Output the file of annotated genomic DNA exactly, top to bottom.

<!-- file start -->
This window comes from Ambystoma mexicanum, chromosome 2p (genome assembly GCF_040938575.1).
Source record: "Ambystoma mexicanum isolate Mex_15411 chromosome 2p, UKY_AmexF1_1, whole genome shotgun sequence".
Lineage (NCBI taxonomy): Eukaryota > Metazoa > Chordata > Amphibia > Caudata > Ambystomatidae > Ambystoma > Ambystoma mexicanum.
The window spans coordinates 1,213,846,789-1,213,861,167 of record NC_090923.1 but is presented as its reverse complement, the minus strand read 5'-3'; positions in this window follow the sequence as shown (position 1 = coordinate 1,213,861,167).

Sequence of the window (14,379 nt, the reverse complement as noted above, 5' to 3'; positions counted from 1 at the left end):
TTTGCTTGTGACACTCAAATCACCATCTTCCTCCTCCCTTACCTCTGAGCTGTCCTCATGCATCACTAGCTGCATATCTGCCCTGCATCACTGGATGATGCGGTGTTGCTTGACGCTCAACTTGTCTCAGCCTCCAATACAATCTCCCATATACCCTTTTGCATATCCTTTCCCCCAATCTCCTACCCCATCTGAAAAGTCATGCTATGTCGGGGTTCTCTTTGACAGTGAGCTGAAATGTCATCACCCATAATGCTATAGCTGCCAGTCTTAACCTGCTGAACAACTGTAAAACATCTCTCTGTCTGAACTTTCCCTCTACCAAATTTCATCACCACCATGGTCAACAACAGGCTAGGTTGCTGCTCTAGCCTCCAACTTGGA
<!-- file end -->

This window comes from Ambystoma mexicanum, chromosome 2p (genome assembly GCF_040938575.1).
Source record: "Ambystoma mexicanum isolate Mex_15411 chromosome 2p, UKY_AmexF1_1, whole genome shotgun sequence".
Lineage (NCBI taxonomy): Eukaryota > Metazoa > Chordata > Amphibia > Caudata > Ambystomatidae > Ambystoma > Ambystoma mexicanum.
The window spans coordinates 1,213,846,789-1,213,861,167 of record NC_090923.1 but is presented as its reverse complement, the minus strand read 5'-3'; positions in this window follow the sequence as shown (position 1 = coordinate 1,213,861,167).

Sequence of the window (14,379 nt, the reverse complement as noted above, 5' to 3'; positions counted from 1 at the left end):
TTTGCTTGTGACACTCAAATCACCATCTTCCTCCTCCCTTACCTCTGAGCTGTCCTCATGCATCACTAGCTGCATATCTGCCCTGCATCACTGGATGATGCGGTGTTGCTTGACGCTCAACTTGTCTCAGCCTCCAATACAATCTCCCATATACCCTTTTGCATATCCTTTCCCCCAATCTCCTACCCCATCTGAAAAGTCATGCTATGTCGGGGTTCTCTTTGACAGTGAGCTGAAATGTCATCACCCATAATGCTATAGCTGCCAGTCTTAACCTGCTGAACAACTGTAAAACATCTCTCTGTCTGAACTTTCCCTCTACCAAATTTCATCACCACCATGGTCAACAACAGGCTAGGTTGCTGCTCTAGCCTCCAACTTGGA